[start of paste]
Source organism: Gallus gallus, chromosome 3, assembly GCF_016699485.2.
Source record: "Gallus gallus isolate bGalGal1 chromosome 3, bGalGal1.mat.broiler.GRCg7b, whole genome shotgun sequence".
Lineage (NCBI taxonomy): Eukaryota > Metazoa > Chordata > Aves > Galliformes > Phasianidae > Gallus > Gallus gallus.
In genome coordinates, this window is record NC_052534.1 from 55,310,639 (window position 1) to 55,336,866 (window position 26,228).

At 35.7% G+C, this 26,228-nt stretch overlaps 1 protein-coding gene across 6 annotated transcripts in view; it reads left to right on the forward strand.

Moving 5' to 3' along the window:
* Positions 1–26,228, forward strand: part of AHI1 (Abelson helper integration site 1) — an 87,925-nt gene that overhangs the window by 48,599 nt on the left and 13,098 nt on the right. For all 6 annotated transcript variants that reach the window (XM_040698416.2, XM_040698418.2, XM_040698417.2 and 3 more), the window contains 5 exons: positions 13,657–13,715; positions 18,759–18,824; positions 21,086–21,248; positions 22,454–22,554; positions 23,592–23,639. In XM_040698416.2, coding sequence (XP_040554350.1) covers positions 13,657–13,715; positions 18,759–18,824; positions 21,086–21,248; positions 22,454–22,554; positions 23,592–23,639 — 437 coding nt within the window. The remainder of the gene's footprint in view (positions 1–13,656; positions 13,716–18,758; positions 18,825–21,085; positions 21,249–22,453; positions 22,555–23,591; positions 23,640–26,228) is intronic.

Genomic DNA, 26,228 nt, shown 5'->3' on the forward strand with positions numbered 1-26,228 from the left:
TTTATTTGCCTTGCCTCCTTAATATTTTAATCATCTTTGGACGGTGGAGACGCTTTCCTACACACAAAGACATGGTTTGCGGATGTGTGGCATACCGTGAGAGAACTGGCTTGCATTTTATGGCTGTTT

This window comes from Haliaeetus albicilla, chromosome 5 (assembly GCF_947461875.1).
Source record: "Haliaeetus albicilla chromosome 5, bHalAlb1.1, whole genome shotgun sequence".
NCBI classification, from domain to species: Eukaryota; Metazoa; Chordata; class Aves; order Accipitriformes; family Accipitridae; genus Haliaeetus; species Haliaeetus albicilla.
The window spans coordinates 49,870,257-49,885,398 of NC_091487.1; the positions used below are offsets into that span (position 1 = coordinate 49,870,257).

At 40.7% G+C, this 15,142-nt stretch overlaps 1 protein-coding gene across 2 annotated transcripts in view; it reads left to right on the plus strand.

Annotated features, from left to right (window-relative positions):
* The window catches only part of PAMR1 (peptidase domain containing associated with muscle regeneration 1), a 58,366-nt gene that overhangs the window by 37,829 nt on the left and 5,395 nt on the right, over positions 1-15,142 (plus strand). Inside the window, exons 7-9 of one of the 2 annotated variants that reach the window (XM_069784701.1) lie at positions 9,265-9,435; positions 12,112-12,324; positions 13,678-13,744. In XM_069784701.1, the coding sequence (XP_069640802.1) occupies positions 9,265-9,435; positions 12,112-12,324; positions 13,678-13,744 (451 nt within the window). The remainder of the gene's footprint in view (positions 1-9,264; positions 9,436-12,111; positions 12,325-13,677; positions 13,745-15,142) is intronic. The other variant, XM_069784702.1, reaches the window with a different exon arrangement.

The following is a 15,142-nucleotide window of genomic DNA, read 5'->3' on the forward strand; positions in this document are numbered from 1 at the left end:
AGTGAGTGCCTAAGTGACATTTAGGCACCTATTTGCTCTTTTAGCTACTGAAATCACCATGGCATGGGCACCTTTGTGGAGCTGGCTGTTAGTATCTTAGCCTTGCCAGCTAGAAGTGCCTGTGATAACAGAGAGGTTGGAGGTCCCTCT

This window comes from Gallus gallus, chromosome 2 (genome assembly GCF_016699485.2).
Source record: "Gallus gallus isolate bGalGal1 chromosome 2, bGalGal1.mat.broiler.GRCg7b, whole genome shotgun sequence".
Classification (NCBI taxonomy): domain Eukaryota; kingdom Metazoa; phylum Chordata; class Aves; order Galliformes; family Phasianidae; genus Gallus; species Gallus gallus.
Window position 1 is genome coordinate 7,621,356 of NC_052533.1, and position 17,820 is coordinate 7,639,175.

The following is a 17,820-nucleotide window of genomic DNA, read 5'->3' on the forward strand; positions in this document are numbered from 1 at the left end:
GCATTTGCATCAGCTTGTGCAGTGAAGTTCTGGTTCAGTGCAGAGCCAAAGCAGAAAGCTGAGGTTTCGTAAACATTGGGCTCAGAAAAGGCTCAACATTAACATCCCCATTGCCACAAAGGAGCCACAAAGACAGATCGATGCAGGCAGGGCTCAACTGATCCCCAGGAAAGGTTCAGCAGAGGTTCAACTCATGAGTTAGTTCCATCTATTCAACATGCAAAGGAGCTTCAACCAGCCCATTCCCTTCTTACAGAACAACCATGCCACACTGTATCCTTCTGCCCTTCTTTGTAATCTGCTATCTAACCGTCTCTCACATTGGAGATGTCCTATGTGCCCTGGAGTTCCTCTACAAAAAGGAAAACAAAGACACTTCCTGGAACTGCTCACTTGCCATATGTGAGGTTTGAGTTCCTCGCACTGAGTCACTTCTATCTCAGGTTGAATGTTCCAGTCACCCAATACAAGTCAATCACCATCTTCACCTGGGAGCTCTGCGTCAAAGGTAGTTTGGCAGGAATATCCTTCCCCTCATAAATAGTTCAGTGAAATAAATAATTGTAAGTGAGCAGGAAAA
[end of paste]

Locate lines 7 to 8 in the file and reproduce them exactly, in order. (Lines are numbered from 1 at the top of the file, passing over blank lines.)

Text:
* Positions 1–26,228, forward strand: part of AHI1 (Abelson helper integration site 1) — an 87,925-nt gene that overhangs the window by 48,599 nt on the left and 13,098 nt on the right. For all 6 annotated transcript variants that reach the window (XM_040698416.2, XM_040698418.2, XM_040698417.2 and 3 more), the window contains 5 exons: positions 13,657–13,715; positions 18,759–18,824; positions 21,086–21,248; positions 22,454–22,554; positions 23,592–23,639. In XM_040698416.2, coding sequence (XP_040554350.1) covers positions 13,657–13,715; positions 18,759–18,824; positions 21,086–21,248; positions 22,454–22,554; positions 23,592–23,639 — 437 coding nt within the window. The remainder of the gene's footprint in view (positions 1–13,656; positions 13,716–18,758; positions 18,825–21,085; positions 21,249–22,453; positions 22,555–23,591; positions 23,640–26,228) is intronic.

Genomic DNA, 26,228 nt, shown 5'->3' on the forward strand with positions numbered 1-26,228 from the left: